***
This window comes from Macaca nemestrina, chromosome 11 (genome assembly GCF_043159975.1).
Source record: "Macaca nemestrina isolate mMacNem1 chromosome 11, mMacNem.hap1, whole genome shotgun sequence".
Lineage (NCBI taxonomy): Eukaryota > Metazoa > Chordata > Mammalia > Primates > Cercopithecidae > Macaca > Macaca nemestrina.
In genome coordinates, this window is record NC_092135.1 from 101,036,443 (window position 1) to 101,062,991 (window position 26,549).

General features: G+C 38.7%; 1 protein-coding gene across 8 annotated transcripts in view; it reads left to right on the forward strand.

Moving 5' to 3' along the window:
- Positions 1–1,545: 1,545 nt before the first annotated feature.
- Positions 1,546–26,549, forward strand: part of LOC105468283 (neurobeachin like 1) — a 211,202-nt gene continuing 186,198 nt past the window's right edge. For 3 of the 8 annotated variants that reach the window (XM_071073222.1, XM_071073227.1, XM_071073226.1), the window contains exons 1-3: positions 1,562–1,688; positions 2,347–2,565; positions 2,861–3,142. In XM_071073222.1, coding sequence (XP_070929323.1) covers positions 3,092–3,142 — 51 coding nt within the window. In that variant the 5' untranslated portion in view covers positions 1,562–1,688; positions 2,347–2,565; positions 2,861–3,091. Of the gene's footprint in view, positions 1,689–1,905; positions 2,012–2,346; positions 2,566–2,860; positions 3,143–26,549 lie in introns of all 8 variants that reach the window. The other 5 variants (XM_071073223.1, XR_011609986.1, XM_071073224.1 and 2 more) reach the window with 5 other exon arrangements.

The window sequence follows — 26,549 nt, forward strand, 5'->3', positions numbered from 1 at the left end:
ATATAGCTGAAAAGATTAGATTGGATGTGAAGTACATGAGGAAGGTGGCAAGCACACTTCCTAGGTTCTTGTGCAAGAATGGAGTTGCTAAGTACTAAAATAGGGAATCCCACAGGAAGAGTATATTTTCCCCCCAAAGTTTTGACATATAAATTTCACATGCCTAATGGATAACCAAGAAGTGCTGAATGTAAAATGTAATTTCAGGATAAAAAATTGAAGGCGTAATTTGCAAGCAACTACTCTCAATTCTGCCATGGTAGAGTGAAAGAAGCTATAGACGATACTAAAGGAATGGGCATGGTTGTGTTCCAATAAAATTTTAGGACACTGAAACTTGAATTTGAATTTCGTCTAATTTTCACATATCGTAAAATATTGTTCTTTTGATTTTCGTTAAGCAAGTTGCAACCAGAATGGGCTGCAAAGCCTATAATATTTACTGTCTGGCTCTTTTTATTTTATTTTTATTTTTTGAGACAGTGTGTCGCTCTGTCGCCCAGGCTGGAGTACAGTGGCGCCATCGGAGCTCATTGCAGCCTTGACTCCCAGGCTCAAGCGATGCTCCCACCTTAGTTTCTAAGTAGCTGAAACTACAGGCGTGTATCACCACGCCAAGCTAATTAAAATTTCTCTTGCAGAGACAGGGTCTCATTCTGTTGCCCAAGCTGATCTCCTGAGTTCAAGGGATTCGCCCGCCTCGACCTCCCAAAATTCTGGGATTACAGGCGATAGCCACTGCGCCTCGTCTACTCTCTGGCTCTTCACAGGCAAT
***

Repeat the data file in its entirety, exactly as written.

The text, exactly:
This window comes from Macaca nemestrina, chromosome 11 (genome assembly GCF_043159975.1).
Source record: "Macaca nemestrina isolate mMacNem1 chromosome 11, mMacNem.hap1, whole genome shotgun sequence".
Lineage (NCBI taxonomy): Eukaryota > Metazoa > Chordata > Mammalia > Primates > Cercopithecidae > Macaca > Macaca nemestrina.
In genome coordinates, this window is record NC_092135.1 from 101,036,443 (window position 1) to 101,062,991 (window position 26,549).

General features: G+C 38.7%; 1 protein-coding gene across 8 annotated transcripts in view; it reads left to right on the forward strand.

Moving 5' to 3' along the window:
- Positions 1–1,545: 1,545 nt before the first annotated feature.
- Positions 1,546–26,549, forward strand: part of LOC105468283 (neurobeachin like 1) — a 211,202-nt gene continuing 186,198 nt past the window's right edge. For 3 of the 8 annotated variants that reach the window (XM_071073222.1, XM_071073227.1, XM_071073226.1), the window contains exons 1-3: positions 1,562–1,688; positions 2,347–2,565; positions 2,861–3,142. In XM_071073222.1, coding sequence (XP_070929323.1) covers positions 3,092–3,142 — 51 coding nt within the window. In that variant the 5' untranslated portion in view covers positions 1,562–1,688; positions 2,347–2,565; positions 2,861–3,091. Of the gene's footprint in view, positions 1,689–1,905; positions 2,012–2,346; positions 2,566–2,860; positions 3,143–26,549 lie in introns of all 8 variants that reach the window. The other 5 variants (XM_071073223.1, XR_011609986.1, XM_071073224.1 and 2 more) reach the window with 5 other exon arrangements.

The window sequence follows — 26,549 nt, forward strand, 5'->3', positions numbered from 1 at the left end:
ATATAGCTGAAAAGATTAGATTGGATGTGAAGTACATGAGGAAGGTGGCAAGCACACTTCCTAGGTTCTTGTGCAAGAATGGAGTTGCTAAGTACTAAAATAGGGAATCCCACAGGAAGAGTATATTTTCCCCCCAAAGTTTTGACATATAAATTTCACATGCCTAATGGATAACCAAGAAGTGCTGAATGTAAAATGTAATTTCAGGATAAAAAATTGAAGGCGTAATTTGCAAGCAACTACTCTCAATTCTGCCATGGTAGAGTGAAAGAAGCTATAGACGATACTAAAGGAATGGGCATGGTTGTGTTCCAATAAAATTTTAGGACACTGAAACTTGAATTTGAATTTCGTCTAATTTTCACATATCGTAAAATATTGTTCTTTTGATTTTCGTTAAGCAAGTTGCAACCAGAATGGGCTGCAAAGCCTATAATATTTACTGTCTGGCTCTTTTTATTTTATTTTTATTTTTTGAGACAGTGTGTCGCTCTGTCGCCCAGGCTGGAGTACAGTGGCGCCATCGGAGCTCATTGCAGCCTTGACTCCCAGGCTCAAGCGATGCTCCCACCTTAGTTTCTAAGTAGCTGAAACTACAGGCGTGTATCACCACGCCAAGCTAATTAAAATTTCTCTTGCAGAGACAGGGTCTCATTCTGTTGCCCAAGCTGATCTCCTGAGTTCAAGGGATTCGCCCGCCTCGACCTCCCAAAATTCTGGGATTACAGGCGATAGCCACTGCGCCTCGTCTACTCTCTGGCTCTTCACAGGCAAT